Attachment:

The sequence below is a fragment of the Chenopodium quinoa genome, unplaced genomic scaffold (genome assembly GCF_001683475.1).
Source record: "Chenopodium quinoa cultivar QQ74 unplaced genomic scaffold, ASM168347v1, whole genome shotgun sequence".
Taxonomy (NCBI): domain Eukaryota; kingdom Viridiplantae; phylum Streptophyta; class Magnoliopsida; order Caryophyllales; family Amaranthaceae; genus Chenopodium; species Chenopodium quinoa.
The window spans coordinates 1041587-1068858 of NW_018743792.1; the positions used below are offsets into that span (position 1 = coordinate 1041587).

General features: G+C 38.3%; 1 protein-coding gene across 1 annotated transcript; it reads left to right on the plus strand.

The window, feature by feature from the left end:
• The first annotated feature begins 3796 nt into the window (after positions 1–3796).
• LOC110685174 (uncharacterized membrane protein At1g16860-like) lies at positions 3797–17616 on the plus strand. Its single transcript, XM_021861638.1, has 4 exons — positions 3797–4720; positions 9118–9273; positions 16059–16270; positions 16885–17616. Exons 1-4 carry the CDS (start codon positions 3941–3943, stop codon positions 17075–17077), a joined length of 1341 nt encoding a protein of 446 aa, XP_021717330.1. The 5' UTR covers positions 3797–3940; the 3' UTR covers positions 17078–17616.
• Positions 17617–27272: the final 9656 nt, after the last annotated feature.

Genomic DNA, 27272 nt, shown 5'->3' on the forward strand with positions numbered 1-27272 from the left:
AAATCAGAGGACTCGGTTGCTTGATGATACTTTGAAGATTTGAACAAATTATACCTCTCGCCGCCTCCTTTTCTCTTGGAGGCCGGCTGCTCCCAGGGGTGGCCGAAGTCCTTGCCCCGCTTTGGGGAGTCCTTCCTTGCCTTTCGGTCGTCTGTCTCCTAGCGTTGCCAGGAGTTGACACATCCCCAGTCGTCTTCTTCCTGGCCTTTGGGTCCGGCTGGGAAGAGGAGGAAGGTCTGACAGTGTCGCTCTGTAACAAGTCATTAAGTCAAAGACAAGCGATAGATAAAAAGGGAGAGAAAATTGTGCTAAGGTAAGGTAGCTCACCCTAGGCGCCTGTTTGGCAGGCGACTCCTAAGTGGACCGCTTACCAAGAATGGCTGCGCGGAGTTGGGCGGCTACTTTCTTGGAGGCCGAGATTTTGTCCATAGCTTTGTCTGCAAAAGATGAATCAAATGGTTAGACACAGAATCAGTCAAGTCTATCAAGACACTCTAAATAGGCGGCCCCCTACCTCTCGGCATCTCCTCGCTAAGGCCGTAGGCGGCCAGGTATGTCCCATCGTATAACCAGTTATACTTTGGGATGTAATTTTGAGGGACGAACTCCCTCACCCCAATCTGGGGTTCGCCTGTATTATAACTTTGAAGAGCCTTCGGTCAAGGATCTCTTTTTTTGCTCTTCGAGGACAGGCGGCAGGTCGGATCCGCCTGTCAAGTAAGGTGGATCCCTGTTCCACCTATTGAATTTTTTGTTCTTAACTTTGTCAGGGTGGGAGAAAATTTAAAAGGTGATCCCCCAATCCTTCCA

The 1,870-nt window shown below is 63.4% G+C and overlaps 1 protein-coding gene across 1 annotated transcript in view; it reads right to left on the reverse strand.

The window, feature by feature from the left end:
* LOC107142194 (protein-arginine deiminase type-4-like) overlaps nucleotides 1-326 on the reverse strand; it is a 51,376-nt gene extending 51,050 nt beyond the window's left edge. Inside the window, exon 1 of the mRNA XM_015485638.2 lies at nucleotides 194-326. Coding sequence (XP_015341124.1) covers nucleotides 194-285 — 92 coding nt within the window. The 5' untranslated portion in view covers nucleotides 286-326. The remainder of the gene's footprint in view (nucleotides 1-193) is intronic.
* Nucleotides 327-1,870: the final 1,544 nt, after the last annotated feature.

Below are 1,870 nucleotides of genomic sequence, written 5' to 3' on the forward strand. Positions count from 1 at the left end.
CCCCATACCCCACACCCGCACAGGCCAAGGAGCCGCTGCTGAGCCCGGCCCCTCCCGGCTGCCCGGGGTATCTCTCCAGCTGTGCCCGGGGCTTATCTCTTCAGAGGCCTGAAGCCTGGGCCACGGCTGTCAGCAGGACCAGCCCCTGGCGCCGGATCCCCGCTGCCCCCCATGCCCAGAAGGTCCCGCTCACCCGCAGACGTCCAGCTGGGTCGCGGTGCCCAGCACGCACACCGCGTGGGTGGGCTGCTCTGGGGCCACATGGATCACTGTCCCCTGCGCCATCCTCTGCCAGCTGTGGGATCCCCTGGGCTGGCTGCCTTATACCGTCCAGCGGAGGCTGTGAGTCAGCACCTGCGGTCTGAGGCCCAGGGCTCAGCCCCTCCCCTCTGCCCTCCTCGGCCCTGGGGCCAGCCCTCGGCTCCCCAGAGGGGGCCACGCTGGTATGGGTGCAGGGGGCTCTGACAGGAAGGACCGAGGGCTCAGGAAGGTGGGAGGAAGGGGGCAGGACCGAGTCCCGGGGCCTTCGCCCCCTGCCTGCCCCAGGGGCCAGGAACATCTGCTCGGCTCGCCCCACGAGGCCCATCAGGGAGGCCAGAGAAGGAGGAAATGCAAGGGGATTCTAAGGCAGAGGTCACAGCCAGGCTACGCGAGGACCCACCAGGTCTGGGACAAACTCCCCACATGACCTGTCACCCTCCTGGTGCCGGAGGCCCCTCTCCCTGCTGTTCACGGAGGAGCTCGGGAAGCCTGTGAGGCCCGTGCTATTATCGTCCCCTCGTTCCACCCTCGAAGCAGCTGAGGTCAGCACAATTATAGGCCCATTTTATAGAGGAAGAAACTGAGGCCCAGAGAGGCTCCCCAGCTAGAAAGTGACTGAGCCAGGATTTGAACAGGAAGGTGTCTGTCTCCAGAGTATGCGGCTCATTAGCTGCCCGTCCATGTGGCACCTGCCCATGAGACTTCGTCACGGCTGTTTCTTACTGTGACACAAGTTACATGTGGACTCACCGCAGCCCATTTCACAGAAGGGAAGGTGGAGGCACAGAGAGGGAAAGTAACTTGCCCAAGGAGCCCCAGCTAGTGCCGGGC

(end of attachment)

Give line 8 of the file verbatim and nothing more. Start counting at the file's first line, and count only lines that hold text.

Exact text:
• LOC110685174 (uncharacterized membrane protein At1g16860-like) lies at positions 3797–17616 on the plus strand. Its single transcript, XM_021861638.1, has 4 exons — positions 3797–4720; positions 9118–9273; positions 16059–16270; positions 16885–17616. Exons 1-4 carry the CDS (start codon positions 3941–3943, stop codon positions 17075–17077), a joined length of 1341 nt encoding a protein of 446 aa, XP_021717330.1. The 5' UTR covers positions 3797–3940; the 3' UTR covers positions 17078–17616.